“Despite our repeated warnings and tireless efforts to engage in diplomacy, Russia has chosen the path of aggression against a sovereign and independent country,” the NATO leader said.

Ukraine’s president makes plea for peace

Speaking in Russian, President Volodymyr Zelenskyy gave an emotional address early Thursday, before Putin announced the start of the offensive on Zelenskyy’s country.

“The people of Ukraine and the government of Ukraine want peace,” he said. “But if we come under attack, if we face an attempt to take away our country, our freedom, our lives and lives of our children, we will defend ourselves. When you attack us, you will see our faces, not our backs.”

Zelenskyy said he asked for a call with Putin late Wednesday but the Kremlin didn’t respond.

Earlier Wednesday, Ukraine imposed a nationwide state of emergency, which allows authorities to impose restrictions on movement, block rallies and ban political parties and organizations.

Declaration overtakes emergency U.N. session

At an emergency meeting of the U.N. Security Council called Wednesday by Ukraine because of the imminent threat of a Russian invasion, members – still unaware of Putin’s announcement of a military operation – appealed to him to stop an attack.

U.N. Secretary-General Antonio Guterres opened the meeting, and just before the announcement, he told Putin: “Stop your troops from attacking Ukraine. Give peace a chance. Too many people have already died.”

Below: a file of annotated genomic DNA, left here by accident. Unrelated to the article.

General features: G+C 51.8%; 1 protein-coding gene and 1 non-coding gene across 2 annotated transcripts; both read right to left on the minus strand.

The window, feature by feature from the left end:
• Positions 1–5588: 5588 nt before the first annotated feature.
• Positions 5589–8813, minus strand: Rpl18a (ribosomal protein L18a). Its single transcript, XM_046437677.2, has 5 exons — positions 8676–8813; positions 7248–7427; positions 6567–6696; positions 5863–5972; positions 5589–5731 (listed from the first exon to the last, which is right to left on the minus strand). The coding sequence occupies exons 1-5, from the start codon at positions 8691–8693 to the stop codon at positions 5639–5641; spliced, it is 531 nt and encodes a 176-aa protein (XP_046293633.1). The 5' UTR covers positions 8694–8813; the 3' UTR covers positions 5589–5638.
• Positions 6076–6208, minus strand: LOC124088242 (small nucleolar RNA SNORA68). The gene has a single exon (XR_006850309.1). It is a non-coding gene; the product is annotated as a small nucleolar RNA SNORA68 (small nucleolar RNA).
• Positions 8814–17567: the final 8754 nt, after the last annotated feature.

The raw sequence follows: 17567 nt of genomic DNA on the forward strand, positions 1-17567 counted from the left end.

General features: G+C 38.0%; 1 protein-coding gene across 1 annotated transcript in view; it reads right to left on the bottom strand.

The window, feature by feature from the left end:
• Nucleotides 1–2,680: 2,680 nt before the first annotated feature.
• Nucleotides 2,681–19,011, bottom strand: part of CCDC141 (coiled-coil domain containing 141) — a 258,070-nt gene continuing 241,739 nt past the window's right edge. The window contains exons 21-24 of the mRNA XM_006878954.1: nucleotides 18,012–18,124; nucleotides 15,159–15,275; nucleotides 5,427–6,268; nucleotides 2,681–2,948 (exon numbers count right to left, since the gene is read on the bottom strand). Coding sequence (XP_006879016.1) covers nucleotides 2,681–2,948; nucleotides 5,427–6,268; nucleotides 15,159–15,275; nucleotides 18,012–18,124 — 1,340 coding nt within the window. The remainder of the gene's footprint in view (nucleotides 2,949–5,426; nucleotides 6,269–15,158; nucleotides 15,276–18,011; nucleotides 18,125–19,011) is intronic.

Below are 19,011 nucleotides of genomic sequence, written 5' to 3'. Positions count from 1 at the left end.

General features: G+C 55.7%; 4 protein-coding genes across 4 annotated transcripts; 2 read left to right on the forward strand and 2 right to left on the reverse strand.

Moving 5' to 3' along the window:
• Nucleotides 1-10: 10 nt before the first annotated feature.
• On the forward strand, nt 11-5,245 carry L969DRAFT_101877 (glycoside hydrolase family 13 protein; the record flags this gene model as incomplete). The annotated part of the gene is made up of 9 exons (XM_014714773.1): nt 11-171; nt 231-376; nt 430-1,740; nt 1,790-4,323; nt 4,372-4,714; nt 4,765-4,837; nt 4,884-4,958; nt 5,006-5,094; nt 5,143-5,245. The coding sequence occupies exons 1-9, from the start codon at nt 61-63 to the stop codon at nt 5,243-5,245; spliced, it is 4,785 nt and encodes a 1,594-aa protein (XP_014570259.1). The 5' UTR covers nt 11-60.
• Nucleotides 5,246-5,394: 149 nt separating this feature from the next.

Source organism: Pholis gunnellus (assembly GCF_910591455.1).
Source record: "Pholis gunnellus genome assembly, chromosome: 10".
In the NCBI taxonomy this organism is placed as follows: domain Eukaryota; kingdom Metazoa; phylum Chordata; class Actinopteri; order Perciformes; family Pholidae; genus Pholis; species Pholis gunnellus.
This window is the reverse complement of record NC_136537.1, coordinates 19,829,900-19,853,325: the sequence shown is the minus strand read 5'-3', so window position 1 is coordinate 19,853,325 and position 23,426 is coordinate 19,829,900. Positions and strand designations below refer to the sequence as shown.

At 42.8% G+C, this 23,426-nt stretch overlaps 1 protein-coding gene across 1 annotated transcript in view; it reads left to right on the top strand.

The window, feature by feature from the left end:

Guterres later pleaded with Putin, “In the name of humanity, bring your troops back to Russia.”

When will the West impose more sections?

Ukraine’s forces are no match for Moscow’s military might, so Kyiv is counting on other countries to hit Russia hard – with sanctions.

Ukrainian Foreign Minister Dmytro Kuleba said on Twitter the West should target Putin where it hurts without delay. “Hit his economy and cronies. Hit more. Hit hard. Hit now,” Kuleba wrote.

Biden on Wednesday allowed sanctions to move forward against the company that built the Russia-to-Germany Nord Stream 2 gas pipeline and against the company’s CEO.

Biden waived sanctions last year when the project was almost completed, in return for an agreement from Germany to take action against Russia if it used gas as a weapon or attacked Ukraine. Germany said Tuesday it was indefinitely suspending the pipeline.

The U.S. and its allies are planning Thursday to trigger the “full scale” of sanctions against Russia that have been discussed over the past several weeks, a senior Biden administration official told CNN.

While the official declined to lay out specifics, the U.S. has planned to target Russia’s two largest banks, as well as other financial firms, and has prepared to deploy export controls to cut off Russian access to critical Western technology for entire Russian economic sectors.